The rest, as they say, is history. But what if Ozzy never left? Just imagine how different things from 1979 through 1980 could have been!
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What Is Ozzy Thinking?

Black Sabbath’s reunion tour was originally planned as a celebratory retrospective of the career of these heavy metal pioneers. However, it has recently been announced that Black Sabbath will not be honoring its legacy, instead touring under the name “Ozzy and Friends.”

Currently, one Black Sabbath concert will be happening under the original name (at Download Festival in June), with a lineup of Ozzy Osbourne, Tommy Iommi, and Geezer Bulter. In total, there have been five gig cancellations under the “Ozzy and Friends” name, but the group has made up for their losses, booking performances at Norway’s Bergen Calling and Italy’s Gods of Metal festival. Evidently, these performances will include “friends” such as Zakk Wylde and Slash, however, there is still ongoing controversy regarding the name change.

 

Metal Monday: Electric Wizard – Black Masses [Review]

Revivalist trends, such as the rise of the classic thrash sound, have permeated the metal scene in recent years.  The bands associated with these trends are often criticized for not being entirely authentic (and in many cases, rightfully so). Some bands, however, just understand what it is to be a band with a classic and authentic throwback sound. Electric Wizard is one of these bands. Though they’ve recorded six albums previous to Black Masses, the band only recently locked in a bona fide sound. As heavy, doomy and stonerific as ever, Black Masses has a very specific feel to it that hasn’t existed in modern music for quite some time”a guitar sound reminiscent of a thick Tony Iommi power chord circa the early 1970s, despair-ridden vocals that fit right between an Ozzy-led Black Sabbath and Diamond Head.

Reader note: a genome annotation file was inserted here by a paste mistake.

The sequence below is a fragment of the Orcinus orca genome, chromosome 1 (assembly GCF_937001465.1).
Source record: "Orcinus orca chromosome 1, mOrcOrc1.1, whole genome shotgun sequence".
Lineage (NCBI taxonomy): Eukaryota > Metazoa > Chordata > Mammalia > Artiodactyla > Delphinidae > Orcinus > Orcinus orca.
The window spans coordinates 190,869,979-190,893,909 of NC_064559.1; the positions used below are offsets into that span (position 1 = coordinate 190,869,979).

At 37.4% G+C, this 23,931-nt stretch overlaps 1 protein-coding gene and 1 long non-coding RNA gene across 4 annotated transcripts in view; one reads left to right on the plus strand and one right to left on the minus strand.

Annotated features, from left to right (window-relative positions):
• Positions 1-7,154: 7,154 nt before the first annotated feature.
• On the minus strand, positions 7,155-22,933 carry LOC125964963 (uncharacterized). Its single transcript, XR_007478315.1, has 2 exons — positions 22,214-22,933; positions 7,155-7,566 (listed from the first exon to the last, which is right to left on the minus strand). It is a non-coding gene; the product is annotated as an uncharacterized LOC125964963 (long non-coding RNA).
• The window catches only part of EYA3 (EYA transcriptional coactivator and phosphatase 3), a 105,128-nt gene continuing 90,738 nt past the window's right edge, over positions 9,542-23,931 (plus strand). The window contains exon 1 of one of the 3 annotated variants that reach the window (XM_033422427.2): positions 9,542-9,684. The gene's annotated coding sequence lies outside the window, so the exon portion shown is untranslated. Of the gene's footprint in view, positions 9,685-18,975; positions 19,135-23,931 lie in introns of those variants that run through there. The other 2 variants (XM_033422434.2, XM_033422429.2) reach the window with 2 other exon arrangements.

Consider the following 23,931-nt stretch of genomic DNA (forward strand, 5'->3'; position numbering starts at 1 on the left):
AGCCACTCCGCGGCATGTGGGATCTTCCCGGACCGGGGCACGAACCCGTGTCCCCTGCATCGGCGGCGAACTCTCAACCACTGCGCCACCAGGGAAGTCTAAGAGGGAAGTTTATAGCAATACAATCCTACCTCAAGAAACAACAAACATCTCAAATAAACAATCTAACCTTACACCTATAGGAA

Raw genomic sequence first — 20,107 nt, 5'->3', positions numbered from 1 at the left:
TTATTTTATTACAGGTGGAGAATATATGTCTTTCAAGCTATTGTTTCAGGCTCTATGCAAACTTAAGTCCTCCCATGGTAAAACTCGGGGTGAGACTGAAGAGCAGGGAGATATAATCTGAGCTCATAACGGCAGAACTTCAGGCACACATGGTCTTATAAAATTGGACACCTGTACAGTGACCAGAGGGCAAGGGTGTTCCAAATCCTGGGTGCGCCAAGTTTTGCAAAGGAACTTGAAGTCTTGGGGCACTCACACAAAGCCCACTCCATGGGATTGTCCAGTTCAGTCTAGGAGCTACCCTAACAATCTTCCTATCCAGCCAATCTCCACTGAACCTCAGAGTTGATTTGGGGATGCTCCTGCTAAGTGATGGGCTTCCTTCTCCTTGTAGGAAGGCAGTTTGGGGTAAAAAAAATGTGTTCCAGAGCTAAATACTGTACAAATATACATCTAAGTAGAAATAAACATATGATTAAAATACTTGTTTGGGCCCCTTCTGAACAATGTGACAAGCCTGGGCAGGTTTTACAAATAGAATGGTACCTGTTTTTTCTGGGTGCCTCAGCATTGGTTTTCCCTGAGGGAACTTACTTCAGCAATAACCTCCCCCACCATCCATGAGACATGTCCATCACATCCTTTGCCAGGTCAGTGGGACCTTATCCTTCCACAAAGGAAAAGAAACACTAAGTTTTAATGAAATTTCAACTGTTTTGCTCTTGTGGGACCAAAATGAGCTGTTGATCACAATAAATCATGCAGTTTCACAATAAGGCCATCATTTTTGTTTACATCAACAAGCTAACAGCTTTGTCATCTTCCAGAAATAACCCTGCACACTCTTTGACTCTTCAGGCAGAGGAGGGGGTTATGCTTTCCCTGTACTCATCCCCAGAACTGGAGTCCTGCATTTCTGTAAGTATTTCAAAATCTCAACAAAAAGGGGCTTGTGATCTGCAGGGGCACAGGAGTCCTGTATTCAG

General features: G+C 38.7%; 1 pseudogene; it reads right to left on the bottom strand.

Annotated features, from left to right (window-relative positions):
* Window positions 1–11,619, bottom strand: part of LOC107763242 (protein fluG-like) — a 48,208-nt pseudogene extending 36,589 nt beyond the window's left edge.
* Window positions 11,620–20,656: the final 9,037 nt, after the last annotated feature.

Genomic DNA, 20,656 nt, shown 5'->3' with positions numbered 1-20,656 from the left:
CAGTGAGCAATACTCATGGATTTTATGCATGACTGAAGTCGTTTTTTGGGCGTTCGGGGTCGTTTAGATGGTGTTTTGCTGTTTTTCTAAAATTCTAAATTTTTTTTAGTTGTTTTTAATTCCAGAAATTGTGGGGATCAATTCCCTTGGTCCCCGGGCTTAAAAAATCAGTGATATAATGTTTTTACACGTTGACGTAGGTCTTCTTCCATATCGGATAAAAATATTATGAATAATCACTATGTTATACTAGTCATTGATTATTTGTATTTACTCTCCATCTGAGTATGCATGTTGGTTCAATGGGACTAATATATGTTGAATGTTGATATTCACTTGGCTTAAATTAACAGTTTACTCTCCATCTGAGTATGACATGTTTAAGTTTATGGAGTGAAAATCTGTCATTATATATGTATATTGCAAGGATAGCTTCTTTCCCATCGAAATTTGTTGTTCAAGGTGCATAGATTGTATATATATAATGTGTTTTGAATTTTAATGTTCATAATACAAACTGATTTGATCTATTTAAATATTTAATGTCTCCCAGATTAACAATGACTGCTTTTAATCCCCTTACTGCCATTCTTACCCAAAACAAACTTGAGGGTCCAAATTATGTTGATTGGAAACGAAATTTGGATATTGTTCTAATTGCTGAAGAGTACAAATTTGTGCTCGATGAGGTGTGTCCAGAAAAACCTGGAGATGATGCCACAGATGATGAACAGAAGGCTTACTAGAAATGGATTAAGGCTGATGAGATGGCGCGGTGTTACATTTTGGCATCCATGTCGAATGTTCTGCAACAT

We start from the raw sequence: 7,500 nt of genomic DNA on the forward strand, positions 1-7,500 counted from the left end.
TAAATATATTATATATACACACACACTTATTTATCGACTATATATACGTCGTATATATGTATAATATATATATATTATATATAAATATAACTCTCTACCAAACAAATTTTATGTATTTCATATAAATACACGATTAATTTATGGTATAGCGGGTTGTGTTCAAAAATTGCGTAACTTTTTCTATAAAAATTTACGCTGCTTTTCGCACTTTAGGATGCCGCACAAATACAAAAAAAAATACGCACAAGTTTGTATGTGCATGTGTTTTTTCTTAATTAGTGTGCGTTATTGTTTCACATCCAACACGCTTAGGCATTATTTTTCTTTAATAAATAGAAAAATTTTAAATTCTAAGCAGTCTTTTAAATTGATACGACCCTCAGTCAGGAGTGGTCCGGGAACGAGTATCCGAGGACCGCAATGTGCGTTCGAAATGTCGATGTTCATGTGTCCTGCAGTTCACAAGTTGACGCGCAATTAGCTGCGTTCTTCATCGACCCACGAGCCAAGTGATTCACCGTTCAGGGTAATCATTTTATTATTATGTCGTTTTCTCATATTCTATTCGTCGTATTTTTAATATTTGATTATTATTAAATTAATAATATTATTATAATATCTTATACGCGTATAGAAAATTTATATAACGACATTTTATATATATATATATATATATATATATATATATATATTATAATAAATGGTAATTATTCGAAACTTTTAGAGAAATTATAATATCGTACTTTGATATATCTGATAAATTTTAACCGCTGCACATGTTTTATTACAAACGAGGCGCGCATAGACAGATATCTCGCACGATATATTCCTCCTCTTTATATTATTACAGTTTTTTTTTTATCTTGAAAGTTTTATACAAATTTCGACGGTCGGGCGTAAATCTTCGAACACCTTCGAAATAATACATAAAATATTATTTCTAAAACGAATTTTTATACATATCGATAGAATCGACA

Acquiring the classic heavy and doom metal sound in today’s age is quite a special thing. Bands need to sound as though they’re playing live and haven’t cut and pasted the record together. The balance and reverb on all tracks need to mesh; if your vocalist sounds like he’s in a giant cathedral but your guitarists sound like they’re standing outside, then  you’re missing the mark. Though Electric Wizard perfect the classic recording sound on this record, it’s nothing like the classic heavy metal in terms of songwriting, it takes more cues from the band’s roots in 1990’s stoner metal in this regard. The difference, however, is that Electric Wizard have gotten less aggressive and more doomy with every release”Black Masses included.

Though Black Masses is a great album, it is one with niche appeal. There are no immediate hooks, catchy choruses or even memorable lines to pick out of the crowd. From the very first riff, Black Masses bludgeons your ears with an extremely forceful and heavy sound, and does so for sixty straight minutes. If you’re looking for a droning, lumbering and extremely heavy listen”it doesn’t get much better than this (certainly not in 2010). Black Masses might just be Electric Wizard’s best release to date, an unlikely feat for a stoner/doom band these days.

Black Masses can be ordered from the Rise Above Records Webstore, Newbury Comics (including online) and iTunes Store.